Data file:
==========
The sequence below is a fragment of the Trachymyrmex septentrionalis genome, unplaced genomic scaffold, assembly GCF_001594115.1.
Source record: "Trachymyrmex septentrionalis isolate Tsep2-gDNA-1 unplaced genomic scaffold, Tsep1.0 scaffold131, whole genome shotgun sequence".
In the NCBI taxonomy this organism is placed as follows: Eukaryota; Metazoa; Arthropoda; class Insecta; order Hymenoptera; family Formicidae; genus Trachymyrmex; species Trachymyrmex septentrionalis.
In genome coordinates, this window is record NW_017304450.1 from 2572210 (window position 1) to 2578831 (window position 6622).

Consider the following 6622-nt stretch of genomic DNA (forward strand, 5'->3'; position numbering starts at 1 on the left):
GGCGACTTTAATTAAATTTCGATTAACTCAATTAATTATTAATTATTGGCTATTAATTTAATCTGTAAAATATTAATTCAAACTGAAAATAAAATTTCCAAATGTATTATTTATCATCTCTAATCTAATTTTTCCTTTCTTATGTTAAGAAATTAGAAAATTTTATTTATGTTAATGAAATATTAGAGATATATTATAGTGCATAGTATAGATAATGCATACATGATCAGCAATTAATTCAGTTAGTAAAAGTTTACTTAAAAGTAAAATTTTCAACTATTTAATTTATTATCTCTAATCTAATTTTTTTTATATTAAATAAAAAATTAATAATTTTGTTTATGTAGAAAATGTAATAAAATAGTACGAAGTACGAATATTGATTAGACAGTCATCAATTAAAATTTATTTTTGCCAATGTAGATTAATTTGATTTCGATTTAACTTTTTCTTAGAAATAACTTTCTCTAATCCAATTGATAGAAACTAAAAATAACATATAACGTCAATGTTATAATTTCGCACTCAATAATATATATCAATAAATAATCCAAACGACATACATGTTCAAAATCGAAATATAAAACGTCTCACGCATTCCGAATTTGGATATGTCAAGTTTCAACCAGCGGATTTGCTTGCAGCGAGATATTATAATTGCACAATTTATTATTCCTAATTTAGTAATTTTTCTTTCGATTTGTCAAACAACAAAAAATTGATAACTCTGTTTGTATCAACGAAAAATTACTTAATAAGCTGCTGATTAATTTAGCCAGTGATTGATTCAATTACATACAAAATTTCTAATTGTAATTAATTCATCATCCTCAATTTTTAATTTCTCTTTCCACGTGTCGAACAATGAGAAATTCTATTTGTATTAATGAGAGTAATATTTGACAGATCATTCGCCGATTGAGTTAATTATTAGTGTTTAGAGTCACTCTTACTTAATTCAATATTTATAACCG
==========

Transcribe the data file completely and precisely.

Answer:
The sequence below is a fragment of the Trachymyrmex septentrionalis genome, unplaced genomic scaffold, assembly GCF_001594115.1.
Source record: "Trachymyrmex septentrionalis isolate Tsep2-gDNA-1 unplaced genomic scaffold, Tsep1.0 scaffold131, whole genome shotgun sequence".
In the NCBI taxonomy this organism is placed as follows: Eukaryota; Metazoa; Arthropoda; class Insecta; order Hymenoptera; family Formicidae; genus Trachymyrmex; species Trachymyrmex septentrionalis.
In genome coordinates, this window is record NW_017304450.1 from 2572210 (window position 1) to 2578831 (window position 6622).

Consider the following 6622-nt stretch of genomic DNA (forward strand, 5'->3'; position numbering starts at 1 on the left):
GGCGACTTTAATTAAATTTCGATTAACTCAATTAATTATTAATTATTGGCTATTAATTTAATCTGTAAAATATTAATTCAAACTGAAAATAAAATTTCCAAATGTATTATTTATCATCTCTAATCTAATTTTTCCTTTCTTATGTTAAGAAATTAGAAAATTTTATTTATGTTAATGAAATATTAGAGATATATTATAGTGCATAGTATAGATAATGCATACATGATCAGCAATTAATTCAGTTAGTAAAAGTTTACTTAAAAGTAAAATTTTCAACTATTTAATTTATTATCTCTAATCTAATTTTTTTTATATTAAATAAAAAATTAATAATTTTGTTTATGTAGAAAATGTAATAAAATAGTACGAAGTACGAATATTGATTAGACAGTCATCAATTAAAATTTATTTTTGCCAATGTAGATTAATTTGATTTCGATTTAACTTTTTCTTAGAAATAACTTTCTCTAATCCAATTGATAGAAACTAAAAATAACATATAACGTCAATGTTATAATTTCGCACTCAATAATATATATCAATAAATAATCCAAACGACATACATGTTCAAAATCGAAATATAAAACGTCTCACGCATTCCGAATTTGGATATGTCAAGTTTCAACCAGCGGATTTGCTTGCAGCGAGATATTATAATTGCACAATTTATTATTCCTAATTTAGTAATTTTTCTTTCGATTTGTCAAACAACAAAAAATTGATAACTCTGTTTGTATCAACGAAAAATTACTTAATAAGCTGCTGATTAATTTAGCCAGTGATTGATTCAATTACATACAAAATTTCTAATTGTAATTAATTCATCATCCTCAATTTTTAATTTCTCTTTCCACGTGTCGAACAATGAGAAATTCTATTTGTATTAATGAGAGTAATATTTGACAGATCATTCGCCGATTGAGTTAATTATTAGTGTTTAGAGTCACTCTTACTTAATTCAATATTTATAACCG